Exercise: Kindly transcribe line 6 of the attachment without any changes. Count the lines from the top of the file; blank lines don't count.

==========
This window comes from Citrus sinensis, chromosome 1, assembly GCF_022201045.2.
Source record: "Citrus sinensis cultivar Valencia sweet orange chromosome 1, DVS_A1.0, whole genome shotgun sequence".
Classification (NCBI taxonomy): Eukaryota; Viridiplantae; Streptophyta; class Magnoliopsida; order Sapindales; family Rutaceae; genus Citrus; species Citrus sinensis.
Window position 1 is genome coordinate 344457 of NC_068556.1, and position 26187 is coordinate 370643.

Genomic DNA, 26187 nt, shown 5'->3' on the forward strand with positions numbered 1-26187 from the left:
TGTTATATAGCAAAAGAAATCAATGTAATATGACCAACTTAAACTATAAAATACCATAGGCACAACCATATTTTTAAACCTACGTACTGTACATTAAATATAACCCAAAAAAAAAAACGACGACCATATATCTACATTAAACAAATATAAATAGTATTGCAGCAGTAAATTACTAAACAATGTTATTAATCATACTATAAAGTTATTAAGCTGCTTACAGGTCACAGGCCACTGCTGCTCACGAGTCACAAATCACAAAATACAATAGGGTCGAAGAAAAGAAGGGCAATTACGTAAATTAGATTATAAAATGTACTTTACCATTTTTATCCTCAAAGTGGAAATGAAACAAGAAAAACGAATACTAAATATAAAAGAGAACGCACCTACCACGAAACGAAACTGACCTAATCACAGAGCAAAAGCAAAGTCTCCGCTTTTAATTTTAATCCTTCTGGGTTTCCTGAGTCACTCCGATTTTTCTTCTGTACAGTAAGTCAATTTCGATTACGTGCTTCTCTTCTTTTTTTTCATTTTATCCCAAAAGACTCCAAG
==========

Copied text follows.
TGTTATATAGCAAAAGAAATCAATGTAATATGACCAACTTAAACTATAAAATACCATAGGCACAACCATATTTTTAAACCTACGTACTGTACATTAAATATAACCCAAAAAAAAAAACGACGACCATATATCTACATTAAACAAATATAAATAGTATTGCAGCAGTAAATTACTAAACAATGTTATTAATCATACTATAAAGTTATTAAGCTGCTTACAGGTCACAGGCCACTGCTGCTCACGAGTCACAAATCACAAAATACAATAGGGTCGAAGAAAAGAAGGGCAATTACGTAAATTAGATTATAAAATGTACTTTACCATTTTTATCCTCAAAGTGGAAATGAAACAAGAAAAACGAATACTAAATATAAAAGAGAACGCACCTACCACGAAACGAAACTGACCTAATCACAGAGCAAAAGCAAAGTCTCCGCTTTTAATTTTAATCCTTCTGGGTTTCCTGAGTCACTCCGATTTTTCTTCTGTACAGTAAGTCAATTTCGATTACGTGCTTCTCTTCTTTTTTTTCATTTTATCCCAAAAGACTCCAAG